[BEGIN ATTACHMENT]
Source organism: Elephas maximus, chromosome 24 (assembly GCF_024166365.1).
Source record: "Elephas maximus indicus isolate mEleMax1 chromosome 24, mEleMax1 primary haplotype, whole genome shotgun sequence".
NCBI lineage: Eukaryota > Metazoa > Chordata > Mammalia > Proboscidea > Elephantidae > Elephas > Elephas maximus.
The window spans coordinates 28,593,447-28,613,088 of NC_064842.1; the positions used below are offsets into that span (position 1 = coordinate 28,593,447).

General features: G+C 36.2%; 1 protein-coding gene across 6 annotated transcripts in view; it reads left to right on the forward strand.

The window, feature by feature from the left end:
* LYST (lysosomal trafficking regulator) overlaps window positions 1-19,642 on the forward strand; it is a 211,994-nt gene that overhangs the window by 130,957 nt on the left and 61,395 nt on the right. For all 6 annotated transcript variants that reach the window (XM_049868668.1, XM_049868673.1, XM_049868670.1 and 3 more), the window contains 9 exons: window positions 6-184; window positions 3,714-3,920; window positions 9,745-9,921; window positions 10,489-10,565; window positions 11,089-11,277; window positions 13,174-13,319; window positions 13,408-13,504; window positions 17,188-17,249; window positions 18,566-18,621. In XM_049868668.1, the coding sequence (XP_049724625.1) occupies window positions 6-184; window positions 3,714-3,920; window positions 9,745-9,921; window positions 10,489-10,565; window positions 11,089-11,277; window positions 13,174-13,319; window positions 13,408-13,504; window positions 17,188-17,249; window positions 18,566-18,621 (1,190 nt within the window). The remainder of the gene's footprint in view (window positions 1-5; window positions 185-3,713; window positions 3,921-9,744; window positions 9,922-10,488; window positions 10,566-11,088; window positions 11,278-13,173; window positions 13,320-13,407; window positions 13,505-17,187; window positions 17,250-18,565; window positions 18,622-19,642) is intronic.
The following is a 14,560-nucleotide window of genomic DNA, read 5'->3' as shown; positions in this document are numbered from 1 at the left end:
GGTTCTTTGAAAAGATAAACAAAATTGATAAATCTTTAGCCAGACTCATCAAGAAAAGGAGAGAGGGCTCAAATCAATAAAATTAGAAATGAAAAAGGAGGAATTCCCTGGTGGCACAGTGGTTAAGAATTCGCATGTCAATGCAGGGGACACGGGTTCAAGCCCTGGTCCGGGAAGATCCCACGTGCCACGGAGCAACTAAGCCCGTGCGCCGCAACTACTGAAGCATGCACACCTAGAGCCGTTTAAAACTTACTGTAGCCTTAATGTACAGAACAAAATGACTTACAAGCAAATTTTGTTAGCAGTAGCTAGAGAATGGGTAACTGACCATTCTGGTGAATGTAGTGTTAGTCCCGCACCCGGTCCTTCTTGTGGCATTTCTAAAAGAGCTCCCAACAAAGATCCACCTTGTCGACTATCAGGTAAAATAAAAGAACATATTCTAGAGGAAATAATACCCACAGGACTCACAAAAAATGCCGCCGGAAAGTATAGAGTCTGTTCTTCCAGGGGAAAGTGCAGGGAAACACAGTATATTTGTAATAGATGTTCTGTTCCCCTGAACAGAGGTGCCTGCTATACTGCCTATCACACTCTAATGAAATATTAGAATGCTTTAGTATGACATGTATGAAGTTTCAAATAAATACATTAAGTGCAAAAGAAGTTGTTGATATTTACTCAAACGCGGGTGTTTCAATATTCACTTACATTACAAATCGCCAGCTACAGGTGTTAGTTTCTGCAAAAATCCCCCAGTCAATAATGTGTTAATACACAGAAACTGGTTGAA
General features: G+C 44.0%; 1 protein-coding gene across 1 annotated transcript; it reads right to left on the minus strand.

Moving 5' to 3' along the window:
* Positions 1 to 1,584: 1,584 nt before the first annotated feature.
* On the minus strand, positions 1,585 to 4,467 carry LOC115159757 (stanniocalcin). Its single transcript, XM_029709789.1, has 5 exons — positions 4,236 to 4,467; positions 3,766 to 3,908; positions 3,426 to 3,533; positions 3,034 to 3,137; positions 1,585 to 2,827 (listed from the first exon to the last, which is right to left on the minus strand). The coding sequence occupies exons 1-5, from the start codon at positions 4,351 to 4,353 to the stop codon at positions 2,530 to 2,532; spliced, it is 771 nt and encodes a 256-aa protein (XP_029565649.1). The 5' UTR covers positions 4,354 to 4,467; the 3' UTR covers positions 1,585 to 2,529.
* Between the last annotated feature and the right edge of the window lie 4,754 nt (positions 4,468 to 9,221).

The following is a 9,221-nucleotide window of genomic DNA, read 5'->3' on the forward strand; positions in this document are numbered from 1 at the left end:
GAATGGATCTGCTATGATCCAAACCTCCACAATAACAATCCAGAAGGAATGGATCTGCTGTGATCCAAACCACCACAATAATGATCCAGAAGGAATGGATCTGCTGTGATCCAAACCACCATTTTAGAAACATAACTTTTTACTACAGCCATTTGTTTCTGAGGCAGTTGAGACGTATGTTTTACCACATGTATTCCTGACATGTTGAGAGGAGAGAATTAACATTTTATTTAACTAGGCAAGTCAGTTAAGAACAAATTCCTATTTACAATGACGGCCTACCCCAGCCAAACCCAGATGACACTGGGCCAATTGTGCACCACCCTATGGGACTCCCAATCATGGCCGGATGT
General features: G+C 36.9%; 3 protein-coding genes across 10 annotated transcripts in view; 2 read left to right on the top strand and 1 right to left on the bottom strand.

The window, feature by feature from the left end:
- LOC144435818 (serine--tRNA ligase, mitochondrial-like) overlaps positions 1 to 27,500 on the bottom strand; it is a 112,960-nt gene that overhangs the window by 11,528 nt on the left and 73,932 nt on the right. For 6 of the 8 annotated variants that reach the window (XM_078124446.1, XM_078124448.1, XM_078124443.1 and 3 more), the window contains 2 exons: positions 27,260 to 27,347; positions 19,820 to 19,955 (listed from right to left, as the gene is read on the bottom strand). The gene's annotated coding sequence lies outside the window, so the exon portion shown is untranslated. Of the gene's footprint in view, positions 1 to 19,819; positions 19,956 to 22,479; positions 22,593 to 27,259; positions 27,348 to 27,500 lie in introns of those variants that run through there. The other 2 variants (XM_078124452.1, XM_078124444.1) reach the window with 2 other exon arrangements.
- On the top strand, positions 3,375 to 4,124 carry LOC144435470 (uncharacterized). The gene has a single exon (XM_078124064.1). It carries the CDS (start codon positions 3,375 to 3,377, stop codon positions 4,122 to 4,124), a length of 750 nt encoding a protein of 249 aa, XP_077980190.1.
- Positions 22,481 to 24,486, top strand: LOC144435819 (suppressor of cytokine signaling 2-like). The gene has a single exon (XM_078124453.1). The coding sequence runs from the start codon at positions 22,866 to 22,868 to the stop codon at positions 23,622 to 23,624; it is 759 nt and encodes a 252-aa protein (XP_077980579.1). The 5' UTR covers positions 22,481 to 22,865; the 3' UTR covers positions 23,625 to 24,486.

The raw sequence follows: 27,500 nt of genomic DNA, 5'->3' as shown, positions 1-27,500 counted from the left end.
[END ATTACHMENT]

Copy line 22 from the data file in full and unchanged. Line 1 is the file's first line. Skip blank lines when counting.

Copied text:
The raw sequence follows: 27,500 nt of genomic DNA, 5'->3' as shown, positions 1-27,500 counted from the left end.